Microscale's set 87-909 for B&M cab units is perfect for these locomotives. If you want the as-delivered paint scheme, with the side bunting, use Microscale set 87-885.
A detail unique to B&M FTs was the cooling coils located above the right front (engineer's side) of both the A and the B unit. Remember that the A and B units are coupled "back to back" so the cooling coils on the B unit are thus placed over the right "front" side which is at the left rear of the two locomotive set and faces the rest of the train. I created these coils, and their covers, by cutting four pieces of .030 styrene to an approximate scale 5' for each unit. First, I glued the pieces lengthwise into two pairs. Then I drilled .033 holes on each end and connected the two pairs by inserting the wires into each end. Finally, I bent some of the wire to form curves on each end. The result is shown in Photo 3.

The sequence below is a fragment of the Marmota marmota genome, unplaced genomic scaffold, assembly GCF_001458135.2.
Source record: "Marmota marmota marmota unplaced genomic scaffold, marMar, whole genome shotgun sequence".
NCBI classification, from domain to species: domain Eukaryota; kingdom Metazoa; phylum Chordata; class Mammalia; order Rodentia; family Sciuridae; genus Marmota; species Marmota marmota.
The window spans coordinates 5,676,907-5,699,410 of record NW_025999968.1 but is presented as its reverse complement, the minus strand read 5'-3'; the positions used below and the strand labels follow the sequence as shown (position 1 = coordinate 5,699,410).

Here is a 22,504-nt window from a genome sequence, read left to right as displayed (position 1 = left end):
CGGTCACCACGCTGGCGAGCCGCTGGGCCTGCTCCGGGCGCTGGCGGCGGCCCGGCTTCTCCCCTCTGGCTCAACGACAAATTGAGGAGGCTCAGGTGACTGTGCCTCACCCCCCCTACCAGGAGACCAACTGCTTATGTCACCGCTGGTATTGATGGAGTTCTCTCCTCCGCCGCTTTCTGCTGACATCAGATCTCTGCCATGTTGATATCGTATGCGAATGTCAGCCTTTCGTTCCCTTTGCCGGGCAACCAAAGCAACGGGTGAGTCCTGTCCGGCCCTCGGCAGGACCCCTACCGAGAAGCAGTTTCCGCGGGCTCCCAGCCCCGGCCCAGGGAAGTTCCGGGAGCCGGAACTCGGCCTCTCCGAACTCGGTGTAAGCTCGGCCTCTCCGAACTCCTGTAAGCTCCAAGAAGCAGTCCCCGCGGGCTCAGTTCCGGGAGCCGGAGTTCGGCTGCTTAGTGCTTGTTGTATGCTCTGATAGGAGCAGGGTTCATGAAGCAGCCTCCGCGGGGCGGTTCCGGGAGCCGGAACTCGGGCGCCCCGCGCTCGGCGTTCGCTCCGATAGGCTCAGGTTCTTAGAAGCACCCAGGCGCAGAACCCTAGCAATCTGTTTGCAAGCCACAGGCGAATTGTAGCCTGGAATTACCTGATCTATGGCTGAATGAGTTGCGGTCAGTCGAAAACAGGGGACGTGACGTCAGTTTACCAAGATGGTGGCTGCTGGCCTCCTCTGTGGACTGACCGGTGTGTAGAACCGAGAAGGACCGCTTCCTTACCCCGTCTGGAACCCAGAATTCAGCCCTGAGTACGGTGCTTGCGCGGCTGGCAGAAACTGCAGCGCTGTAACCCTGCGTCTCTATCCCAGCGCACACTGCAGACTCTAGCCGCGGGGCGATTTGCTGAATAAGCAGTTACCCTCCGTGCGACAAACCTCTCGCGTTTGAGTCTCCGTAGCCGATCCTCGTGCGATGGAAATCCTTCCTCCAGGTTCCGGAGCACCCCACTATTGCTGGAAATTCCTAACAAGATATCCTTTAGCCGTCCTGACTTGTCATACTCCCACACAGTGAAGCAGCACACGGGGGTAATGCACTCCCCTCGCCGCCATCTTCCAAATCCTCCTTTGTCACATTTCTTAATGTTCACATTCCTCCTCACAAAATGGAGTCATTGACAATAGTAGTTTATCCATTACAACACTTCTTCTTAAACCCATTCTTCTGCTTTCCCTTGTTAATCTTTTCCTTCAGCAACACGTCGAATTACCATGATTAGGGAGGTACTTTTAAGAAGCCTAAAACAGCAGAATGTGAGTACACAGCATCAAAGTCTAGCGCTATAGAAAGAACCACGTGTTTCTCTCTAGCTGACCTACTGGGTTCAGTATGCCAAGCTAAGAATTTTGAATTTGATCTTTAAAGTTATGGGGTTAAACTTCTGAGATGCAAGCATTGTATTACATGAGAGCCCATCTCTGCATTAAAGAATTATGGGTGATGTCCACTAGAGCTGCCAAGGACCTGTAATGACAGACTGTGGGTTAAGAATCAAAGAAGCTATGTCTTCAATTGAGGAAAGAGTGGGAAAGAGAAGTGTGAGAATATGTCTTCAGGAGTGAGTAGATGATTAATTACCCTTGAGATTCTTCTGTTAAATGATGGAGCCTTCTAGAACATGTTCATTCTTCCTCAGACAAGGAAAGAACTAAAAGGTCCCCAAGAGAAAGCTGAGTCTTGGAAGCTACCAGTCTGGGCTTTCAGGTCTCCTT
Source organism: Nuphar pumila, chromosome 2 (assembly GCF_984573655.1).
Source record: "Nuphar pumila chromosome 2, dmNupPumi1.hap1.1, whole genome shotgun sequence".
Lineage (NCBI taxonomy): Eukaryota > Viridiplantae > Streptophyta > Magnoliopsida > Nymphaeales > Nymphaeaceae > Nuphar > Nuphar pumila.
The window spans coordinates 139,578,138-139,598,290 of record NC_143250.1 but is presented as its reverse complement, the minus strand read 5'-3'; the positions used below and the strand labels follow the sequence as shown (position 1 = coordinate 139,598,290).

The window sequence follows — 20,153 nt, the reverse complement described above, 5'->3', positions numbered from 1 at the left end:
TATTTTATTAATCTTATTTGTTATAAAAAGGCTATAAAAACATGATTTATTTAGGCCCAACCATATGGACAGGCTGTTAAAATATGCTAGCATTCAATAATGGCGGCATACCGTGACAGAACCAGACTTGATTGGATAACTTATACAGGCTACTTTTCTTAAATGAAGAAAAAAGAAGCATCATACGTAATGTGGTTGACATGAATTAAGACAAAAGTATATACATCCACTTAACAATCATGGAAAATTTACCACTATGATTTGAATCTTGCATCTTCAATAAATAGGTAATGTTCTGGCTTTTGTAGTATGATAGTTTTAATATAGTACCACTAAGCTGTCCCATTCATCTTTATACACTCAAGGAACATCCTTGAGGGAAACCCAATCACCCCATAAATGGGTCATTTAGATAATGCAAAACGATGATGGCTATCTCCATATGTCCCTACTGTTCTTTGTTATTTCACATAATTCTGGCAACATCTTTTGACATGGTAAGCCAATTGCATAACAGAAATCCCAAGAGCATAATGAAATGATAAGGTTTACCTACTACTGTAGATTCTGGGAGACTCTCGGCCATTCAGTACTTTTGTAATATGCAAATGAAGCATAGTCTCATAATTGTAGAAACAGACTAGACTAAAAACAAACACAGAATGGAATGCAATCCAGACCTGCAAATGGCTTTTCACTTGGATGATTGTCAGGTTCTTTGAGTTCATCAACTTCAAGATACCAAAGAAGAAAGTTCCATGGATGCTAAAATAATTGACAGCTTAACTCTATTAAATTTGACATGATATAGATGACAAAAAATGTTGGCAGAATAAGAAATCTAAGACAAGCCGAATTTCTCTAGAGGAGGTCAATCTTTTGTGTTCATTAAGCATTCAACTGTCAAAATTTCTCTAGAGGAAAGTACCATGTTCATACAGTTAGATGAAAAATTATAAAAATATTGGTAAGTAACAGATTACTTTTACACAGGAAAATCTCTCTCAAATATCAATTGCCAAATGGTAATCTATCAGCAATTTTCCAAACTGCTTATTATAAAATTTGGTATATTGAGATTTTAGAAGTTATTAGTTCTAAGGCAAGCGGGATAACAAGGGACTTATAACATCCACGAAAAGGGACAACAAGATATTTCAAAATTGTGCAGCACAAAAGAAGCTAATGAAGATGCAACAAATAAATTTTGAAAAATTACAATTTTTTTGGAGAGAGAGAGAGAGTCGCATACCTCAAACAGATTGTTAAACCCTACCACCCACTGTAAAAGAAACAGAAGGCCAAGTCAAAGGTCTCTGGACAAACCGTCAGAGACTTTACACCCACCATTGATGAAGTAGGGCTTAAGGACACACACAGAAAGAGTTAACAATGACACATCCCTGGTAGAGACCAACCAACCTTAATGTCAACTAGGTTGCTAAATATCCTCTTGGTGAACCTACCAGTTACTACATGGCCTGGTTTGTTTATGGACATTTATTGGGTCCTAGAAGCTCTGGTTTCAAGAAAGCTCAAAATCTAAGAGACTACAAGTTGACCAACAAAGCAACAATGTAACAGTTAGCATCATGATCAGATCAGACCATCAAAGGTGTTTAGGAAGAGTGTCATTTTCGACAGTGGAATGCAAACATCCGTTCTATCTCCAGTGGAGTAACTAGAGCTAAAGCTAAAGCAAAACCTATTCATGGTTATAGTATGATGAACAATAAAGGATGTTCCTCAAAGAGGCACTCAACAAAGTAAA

I drilled .018 holes in the air-brake cylinders for rigging and then drilled .021 holes in the "front" side of each sideframe for sand lines. I then mounted a DA eyebolt on the engineer's sid e of the chassis to accept the speed recorder cable. I installed the DA speed recorder as shown in Photo 4. I also placed black decal stripes in the depressions in the window glass for support struts, as shown in Photo 5. I p l aced a white index card behind the glass to better show the struts.
After I had decaled the locomotives, hand painted all of the grabirons, brake rig ging, sand lines, MU hoses and lift rings black and installed them. I also installed the front reflective numberplate with Walthers Goo at this time. I then weathered the truck sideframes, pilots, and lower portions of the shells with a wash of 50/50 Floquil Rail Brown/SP Lettering Gray mixed 1:4 with Diosol. I weathered the sides and roofs with a wash of Lettering Gray and Diosol mixed 1:4
After weathering, I installed the windshield wipers, glass and backup-light lens. This project was a lot of fun and gave me the FTs I've wanted for so long. I hope you'll give it a try soon.